He said: “The SQA justified their extravagant hotel stays on the basis of ‘security concerns’.

“Using five-star hotels in Greece blows that excuse out of the water. Athens is hardly a conflict zone, so this needs explained immediately.”

Frontline SQA workers have said the last decade has seen their allowance for accommodation slashed as
the quango cuts costs.

One worker told how he was ordered to downgrade his hotel booking from £100 a night to £60 as part of an austerity drive.

Carole Ewart, of the Campaign for Freedom of Information in Scotland, said: “I congratulate the Sunday Mail for its tenacity in pursuing this story and I would urge the SQA to quickly get up to speed on its legal responsibilities when it comes to transparency.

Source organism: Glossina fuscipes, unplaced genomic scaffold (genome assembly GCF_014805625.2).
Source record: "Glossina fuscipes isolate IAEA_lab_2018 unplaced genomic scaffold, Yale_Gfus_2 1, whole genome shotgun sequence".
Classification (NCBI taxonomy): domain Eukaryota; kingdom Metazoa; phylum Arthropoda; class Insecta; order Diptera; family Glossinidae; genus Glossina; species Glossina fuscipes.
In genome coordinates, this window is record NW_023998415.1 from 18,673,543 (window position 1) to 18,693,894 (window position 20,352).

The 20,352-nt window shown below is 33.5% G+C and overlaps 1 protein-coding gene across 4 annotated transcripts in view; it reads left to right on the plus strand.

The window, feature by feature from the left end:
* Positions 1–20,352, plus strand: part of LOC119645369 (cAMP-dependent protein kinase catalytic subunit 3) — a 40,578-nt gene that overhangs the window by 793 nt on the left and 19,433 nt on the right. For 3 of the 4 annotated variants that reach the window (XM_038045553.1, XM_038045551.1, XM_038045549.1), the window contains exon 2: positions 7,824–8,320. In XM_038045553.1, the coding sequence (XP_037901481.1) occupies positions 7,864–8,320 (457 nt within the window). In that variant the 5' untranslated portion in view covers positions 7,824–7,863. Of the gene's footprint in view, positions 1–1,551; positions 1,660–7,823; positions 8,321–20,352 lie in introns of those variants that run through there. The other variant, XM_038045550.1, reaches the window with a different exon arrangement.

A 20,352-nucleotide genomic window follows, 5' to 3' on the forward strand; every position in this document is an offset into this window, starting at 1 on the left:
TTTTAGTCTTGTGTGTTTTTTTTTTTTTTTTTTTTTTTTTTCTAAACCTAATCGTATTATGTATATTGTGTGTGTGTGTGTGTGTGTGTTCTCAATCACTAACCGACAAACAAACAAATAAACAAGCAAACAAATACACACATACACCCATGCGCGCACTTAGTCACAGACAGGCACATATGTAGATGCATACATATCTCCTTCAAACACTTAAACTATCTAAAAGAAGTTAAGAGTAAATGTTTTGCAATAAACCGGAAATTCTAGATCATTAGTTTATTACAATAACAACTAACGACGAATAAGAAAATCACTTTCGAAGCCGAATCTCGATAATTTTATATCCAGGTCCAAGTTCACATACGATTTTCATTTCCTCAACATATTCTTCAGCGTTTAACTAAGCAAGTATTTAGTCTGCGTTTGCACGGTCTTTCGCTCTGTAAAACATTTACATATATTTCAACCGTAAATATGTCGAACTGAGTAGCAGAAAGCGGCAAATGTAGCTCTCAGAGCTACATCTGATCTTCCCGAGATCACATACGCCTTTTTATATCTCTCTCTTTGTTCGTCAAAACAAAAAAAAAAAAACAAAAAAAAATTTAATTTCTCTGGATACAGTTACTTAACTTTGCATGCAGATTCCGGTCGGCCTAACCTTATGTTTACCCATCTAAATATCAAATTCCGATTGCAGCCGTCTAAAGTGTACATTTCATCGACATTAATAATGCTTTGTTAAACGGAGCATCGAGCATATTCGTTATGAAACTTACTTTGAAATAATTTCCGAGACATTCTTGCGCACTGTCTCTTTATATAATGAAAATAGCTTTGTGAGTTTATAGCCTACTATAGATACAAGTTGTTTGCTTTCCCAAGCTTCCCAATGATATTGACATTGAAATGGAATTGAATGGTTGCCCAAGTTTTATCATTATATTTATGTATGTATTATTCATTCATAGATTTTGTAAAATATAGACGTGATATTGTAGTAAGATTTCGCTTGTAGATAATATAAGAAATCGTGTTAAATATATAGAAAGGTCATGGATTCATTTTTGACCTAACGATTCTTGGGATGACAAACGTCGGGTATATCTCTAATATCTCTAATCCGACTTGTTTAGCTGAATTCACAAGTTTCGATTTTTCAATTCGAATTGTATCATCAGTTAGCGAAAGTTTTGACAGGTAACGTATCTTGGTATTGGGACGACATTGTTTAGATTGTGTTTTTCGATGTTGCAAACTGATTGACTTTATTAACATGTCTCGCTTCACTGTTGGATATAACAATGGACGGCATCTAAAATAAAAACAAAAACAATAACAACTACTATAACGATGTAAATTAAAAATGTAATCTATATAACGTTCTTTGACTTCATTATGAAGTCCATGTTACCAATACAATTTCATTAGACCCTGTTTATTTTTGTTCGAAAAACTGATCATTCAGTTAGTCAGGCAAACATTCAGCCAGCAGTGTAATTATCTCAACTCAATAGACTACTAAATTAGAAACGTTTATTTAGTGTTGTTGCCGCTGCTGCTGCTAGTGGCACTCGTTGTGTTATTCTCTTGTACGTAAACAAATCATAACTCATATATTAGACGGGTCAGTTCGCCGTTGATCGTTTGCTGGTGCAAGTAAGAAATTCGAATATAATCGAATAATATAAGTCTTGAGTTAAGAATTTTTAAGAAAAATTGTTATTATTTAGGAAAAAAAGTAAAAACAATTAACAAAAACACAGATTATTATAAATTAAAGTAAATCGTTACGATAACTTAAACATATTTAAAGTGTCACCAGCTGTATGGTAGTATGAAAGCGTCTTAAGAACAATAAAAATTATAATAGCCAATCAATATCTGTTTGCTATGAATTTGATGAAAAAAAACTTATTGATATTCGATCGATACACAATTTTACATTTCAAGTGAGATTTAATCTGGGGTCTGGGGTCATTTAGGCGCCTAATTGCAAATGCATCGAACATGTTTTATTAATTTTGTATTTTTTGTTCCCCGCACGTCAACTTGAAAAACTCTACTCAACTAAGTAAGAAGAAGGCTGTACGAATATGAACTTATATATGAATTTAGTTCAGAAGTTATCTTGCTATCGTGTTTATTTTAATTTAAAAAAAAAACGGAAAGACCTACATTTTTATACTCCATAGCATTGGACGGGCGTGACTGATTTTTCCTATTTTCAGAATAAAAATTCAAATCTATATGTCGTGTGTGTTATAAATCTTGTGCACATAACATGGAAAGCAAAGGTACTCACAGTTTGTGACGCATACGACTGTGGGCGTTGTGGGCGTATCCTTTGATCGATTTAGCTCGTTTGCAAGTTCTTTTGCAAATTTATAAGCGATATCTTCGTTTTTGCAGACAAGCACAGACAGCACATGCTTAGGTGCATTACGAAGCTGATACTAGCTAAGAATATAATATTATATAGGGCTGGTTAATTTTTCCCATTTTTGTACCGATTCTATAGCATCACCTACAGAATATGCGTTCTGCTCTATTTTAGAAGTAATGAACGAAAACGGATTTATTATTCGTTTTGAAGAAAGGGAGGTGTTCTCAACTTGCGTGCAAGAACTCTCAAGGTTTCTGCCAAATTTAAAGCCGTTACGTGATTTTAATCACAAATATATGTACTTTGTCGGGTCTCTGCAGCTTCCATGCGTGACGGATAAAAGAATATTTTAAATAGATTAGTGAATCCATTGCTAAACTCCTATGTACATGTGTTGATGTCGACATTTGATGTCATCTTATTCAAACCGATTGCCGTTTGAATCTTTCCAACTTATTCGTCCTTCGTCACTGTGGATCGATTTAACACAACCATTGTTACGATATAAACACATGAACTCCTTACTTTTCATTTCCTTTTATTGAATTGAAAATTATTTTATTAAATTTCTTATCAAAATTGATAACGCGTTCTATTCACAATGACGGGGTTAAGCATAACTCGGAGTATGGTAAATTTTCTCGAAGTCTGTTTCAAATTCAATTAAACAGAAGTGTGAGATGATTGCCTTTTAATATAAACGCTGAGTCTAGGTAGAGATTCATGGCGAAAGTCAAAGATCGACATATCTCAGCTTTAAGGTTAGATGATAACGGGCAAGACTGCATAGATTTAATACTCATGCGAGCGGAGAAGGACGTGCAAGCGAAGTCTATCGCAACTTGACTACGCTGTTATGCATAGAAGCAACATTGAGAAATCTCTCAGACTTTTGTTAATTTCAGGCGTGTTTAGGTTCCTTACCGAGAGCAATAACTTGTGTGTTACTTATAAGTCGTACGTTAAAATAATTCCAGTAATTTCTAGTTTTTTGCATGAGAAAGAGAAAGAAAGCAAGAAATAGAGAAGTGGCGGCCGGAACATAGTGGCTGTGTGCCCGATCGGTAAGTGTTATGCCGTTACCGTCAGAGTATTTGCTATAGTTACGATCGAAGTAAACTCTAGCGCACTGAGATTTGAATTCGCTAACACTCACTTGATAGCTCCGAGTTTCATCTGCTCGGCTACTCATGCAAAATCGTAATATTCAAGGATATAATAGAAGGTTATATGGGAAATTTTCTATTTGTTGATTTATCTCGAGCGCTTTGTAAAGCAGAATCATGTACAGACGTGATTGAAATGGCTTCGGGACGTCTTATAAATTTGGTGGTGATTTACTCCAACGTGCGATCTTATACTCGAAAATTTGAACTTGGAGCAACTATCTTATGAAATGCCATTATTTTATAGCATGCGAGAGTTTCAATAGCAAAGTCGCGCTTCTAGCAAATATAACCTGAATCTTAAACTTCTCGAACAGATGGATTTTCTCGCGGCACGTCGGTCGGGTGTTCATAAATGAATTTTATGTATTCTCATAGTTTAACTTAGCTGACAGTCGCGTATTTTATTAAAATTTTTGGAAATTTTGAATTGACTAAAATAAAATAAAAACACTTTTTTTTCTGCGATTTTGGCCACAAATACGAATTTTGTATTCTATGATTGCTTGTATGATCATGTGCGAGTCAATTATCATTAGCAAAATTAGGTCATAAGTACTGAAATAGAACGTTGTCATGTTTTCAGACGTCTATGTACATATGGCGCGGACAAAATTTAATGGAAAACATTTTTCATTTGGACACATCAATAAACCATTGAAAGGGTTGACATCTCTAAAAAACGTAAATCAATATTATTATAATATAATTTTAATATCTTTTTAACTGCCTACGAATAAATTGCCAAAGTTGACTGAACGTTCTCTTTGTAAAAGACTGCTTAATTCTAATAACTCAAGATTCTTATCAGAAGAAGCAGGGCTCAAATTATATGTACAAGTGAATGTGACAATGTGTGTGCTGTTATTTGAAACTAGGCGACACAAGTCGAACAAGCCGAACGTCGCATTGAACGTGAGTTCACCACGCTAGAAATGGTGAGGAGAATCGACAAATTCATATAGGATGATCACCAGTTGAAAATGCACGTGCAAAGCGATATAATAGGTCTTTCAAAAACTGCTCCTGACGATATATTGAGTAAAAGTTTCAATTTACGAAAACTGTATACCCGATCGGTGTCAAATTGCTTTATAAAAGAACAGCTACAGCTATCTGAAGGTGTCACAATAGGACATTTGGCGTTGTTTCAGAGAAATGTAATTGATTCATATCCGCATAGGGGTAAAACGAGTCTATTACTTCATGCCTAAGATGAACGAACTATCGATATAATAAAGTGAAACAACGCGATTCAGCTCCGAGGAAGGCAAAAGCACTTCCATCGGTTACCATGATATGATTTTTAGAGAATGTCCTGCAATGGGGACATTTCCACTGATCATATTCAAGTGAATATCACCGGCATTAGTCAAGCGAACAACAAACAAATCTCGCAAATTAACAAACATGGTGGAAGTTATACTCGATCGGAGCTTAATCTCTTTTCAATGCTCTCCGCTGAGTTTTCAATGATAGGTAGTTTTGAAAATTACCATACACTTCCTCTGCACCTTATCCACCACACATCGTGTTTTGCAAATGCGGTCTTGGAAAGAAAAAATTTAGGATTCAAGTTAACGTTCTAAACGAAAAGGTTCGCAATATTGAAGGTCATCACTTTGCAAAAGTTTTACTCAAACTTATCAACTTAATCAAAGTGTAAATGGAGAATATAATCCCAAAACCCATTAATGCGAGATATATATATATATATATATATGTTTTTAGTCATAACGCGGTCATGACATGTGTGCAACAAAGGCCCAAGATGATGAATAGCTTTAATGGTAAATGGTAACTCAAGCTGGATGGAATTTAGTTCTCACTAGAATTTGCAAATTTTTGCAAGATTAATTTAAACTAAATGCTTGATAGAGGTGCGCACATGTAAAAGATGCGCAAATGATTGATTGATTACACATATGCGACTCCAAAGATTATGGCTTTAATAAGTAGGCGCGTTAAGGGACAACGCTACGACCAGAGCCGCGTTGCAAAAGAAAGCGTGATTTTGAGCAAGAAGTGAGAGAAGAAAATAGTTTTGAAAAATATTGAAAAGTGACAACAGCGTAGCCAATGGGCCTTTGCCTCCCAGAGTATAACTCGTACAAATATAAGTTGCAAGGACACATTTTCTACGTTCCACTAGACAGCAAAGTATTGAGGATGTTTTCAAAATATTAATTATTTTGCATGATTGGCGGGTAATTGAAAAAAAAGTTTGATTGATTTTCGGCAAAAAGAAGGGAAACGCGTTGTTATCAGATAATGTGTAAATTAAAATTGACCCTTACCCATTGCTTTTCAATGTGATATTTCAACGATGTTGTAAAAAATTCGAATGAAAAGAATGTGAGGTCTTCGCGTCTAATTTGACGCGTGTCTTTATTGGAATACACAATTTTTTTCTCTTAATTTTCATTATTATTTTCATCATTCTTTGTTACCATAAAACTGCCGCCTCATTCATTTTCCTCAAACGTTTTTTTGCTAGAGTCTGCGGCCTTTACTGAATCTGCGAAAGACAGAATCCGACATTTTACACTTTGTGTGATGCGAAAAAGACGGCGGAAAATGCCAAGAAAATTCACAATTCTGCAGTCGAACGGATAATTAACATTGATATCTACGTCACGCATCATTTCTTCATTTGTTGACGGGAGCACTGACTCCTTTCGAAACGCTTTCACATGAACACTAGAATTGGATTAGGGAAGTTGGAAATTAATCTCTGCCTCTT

“It will be up to the public to decide if the SQA’s use of public funds has been wisely spent.”

An ICO spokeswoman said: “The Commissioner will now proceed with the issuing of a decision finding the SQA was incorrect to withhold this information.”

The SQA said: “International travel and accommodation bookings are pre-approved, accounted for against set
budgets and subject to external, independent audit.

“All costs are recovered through the delivery of commercial contracts.

“A review of SQA’s domestic and international travel policy has been completed, with revised guidelines and procedures in place.

“Our revised travel policy ensures all hotels booked are subject to FCO guidelines on cost.”